The fingers of my right hand twitched around the fiberglass shaft of the kayak paddle as my Chacos crunched their way down the double-wide gravel path that leads to the put in. A small whitewater boat rested heavily on my left shoulder, and my heart pounded just a little harder with each step closer to the water. Leading the way, my companion, Stu, let out a whoop! He was trying to get himself amped up through his exhaustion. Stu had done about six laps on this particular stretch of river in the past two days, lending to his fatigue. I had done exactly zero.

The two-mile stretch of the Magalloway River just below Aziscohos Lake is a section of class 3 whitewater that has been beating me up for the past year and a half. Every time I got in this river, I would start in a boat and would end up swimming. After the first couple of times, I earned the title “Captain of the Magalloway Swim Team”. I would boast about it as loudly and sarcastically as I could.  My most recent attempt on this river had been in a kayak for the first time and had yielded similar results.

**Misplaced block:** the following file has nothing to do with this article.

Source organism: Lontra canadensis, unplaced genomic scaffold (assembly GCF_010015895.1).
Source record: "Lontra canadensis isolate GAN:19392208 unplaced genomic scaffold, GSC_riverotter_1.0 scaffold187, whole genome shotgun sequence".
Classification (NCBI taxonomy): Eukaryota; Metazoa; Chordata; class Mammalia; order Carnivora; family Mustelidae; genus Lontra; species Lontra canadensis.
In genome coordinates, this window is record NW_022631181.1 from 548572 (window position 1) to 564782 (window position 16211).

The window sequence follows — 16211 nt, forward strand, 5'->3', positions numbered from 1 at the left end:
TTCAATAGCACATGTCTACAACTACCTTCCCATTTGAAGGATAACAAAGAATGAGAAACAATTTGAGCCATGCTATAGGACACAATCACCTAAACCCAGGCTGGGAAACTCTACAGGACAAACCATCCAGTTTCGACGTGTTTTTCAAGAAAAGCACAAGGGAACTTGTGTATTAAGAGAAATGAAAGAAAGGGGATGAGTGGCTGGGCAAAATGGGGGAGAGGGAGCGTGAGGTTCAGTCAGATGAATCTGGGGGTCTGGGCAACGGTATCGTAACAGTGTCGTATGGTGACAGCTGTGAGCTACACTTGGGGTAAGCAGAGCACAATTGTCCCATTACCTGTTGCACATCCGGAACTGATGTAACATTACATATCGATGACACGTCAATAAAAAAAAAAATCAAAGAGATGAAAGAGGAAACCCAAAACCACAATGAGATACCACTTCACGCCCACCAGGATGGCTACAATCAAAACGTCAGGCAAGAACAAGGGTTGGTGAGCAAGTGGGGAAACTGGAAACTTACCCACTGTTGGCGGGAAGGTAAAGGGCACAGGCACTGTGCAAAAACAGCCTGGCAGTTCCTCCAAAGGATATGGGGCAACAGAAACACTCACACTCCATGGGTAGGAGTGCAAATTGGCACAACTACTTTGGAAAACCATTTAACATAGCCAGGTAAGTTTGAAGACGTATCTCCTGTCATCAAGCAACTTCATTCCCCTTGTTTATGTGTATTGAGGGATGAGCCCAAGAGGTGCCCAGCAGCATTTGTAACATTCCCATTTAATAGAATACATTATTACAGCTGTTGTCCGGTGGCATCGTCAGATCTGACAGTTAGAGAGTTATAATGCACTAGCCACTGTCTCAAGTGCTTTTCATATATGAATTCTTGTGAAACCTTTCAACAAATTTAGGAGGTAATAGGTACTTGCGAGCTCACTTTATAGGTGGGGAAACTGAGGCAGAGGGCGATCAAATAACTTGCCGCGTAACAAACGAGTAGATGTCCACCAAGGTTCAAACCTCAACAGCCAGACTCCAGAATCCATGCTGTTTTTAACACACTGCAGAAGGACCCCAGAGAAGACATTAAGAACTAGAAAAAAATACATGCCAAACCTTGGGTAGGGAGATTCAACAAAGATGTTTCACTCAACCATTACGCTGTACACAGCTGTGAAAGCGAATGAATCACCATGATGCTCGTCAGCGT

The closer we got to the edge of the river, the more difficult it was to keep calm. The warning signs portraying stick figures caught in recirculating currents along the path didn’t help, and neither did my past experience. The deafening sound of the water crashing down the rocks plunged me back into memories of what happened the first and last time I tried this in a kayak…